How to Cultivate Engaged Employees — 1 of 6 related posts

Churchill was wise!

Harvard Business Review’s September issue is chock full of great articles, but one in particular caught my eye: “How to Cultivate Engaged Employees” by Charalambos Vlachoutsicos.  The author, a former international business person and current adjunct professor in the international MBA program at Athens University of Economics and Business, lays out six basic guidelines for encouraging employees to be engaged and excited about your mission. He believes, and I agree, that the behavior of managers can reinforce or destroy a sense of mutuality between employees and the organization. I’m going to explore each of the six guidelines in this post and the five that will follow.

 Guideline #1: Be modest

This might seem counter-intuitive to anyone who has worked hard to climb a business ladder. After all, hiding your light under the proverbial bush is not the traditional way to shine at work! But as managers we have to find a way to cultivate the light in others, which means standing back a bit so we don’t cast a shadow on employees (if you’ll forgive the tortured metaphor!). As I describe in chapter 57 of my book Building a Winning Business, leaders let the light shine on others!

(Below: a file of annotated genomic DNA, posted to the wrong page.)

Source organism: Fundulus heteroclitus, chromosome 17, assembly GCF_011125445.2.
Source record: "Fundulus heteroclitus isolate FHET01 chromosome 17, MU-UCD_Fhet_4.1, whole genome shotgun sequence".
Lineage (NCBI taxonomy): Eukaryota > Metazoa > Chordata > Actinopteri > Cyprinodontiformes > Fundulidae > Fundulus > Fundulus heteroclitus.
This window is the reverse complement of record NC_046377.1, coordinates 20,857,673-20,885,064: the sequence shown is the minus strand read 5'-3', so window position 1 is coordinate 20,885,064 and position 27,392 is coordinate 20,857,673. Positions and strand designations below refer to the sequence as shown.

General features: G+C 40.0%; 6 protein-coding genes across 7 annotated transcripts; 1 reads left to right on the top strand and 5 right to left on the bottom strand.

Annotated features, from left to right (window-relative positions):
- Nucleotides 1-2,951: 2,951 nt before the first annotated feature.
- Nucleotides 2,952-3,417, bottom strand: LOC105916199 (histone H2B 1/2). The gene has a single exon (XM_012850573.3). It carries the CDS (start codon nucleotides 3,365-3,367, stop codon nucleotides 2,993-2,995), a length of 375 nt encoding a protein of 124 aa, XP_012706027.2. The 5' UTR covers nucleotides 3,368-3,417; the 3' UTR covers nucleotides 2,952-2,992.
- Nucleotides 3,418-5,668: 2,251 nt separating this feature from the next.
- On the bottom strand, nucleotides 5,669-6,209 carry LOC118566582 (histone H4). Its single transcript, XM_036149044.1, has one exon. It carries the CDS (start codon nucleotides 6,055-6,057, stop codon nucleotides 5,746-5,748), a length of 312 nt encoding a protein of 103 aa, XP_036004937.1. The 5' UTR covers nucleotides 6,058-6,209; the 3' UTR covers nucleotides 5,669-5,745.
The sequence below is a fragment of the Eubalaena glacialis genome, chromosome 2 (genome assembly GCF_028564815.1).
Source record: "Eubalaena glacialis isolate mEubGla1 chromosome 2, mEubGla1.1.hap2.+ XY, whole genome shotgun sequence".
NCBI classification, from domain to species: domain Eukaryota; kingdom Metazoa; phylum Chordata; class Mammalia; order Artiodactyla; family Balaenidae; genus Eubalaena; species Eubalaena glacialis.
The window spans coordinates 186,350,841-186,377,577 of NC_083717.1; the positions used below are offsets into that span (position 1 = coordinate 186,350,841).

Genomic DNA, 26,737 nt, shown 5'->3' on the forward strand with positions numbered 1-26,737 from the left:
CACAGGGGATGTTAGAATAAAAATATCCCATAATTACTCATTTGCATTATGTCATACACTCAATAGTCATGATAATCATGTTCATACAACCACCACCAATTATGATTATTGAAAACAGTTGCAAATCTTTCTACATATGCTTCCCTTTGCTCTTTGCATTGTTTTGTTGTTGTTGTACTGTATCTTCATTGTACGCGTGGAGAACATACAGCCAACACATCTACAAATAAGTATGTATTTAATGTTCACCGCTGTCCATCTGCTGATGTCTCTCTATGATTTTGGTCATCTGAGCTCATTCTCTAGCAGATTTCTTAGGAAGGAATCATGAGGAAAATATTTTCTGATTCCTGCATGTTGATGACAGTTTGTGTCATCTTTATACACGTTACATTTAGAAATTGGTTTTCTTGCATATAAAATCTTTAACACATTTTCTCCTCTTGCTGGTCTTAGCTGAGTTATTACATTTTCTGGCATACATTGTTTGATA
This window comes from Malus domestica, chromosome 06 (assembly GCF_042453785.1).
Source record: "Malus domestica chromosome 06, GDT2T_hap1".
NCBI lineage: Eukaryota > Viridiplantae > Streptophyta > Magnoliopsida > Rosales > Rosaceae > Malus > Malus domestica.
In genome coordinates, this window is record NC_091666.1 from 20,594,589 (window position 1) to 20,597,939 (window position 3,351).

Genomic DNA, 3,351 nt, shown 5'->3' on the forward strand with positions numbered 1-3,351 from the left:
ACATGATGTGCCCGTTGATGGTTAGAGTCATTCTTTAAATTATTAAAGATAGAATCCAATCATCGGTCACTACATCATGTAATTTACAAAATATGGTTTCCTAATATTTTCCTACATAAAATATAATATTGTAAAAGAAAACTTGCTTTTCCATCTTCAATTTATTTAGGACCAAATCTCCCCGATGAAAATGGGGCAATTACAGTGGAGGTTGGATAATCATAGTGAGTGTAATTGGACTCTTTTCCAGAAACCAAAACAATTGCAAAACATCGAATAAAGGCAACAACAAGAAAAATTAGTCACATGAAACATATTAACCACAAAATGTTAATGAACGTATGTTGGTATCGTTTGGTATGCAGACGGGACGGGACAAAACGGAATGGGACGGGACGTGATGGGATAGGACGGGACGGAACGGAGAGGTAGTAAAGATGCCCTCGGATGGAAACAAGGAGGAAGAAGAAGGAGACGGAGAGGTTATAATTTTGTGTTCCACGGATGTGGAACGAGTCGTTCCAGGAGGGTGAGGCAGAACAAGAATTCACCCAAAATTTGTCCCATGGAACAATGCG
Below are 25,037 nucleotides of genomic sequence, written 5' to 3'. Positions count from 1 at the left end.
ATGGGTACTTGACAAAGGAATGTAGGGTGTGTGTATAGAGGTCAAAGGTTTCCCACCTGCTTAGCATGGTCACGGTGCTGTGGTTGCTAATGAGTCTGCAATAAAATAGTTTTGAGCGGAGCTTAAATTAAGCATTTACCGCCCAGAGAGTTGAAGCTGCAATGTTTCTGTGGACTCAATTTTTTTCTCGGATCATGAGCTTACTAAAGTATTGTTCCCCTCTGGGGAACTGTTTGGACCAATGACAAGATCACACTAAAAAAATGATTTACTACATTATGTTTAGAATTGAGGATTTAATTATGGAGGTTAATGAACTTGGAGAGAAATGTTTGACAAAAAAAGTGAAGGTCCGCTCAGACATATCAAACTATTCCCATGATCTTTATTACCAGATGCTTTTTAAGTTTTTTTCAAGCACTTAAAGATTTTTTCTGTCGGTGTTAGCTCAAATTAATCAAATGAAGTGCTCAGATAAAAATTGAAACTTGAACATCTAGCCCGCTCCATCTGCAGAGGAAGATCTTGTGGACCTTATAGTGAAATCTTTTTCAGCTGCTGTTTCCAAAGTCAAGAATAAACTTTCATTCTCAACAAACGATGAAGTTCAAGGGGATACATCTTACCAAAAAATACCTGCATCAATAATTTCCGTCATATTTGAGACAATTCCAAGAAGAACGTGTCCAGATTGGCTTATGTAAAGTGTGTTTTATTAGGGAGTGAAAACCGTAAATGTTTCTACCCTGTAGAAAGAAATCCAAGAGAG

This isn’t as difficult as you might think. Just make a concentrated effort to give away credit when it is deserved. And always err on the side of giving too much praise versus not enough. I believe it is important to give specific, sincere praise and to put it in writing when possible. Sharing credit will pay you back in spades as people become more energized and excited about their work, realizing that their effort is important and recognized.

Besides giving away credit, modest leaders take the blame and then quickly move on to coming up with solutions. I’m very intentional about pointing out my own past business mistakes, which I believe has helped to create a culture at Intertech in which people are not afraid to fail. Everyone has heard me talk my own mistakes and problems, so they know it’s ok to try something and fail themselves. As my father used to tell me, “If you do nothing, you won’t make any mistakes.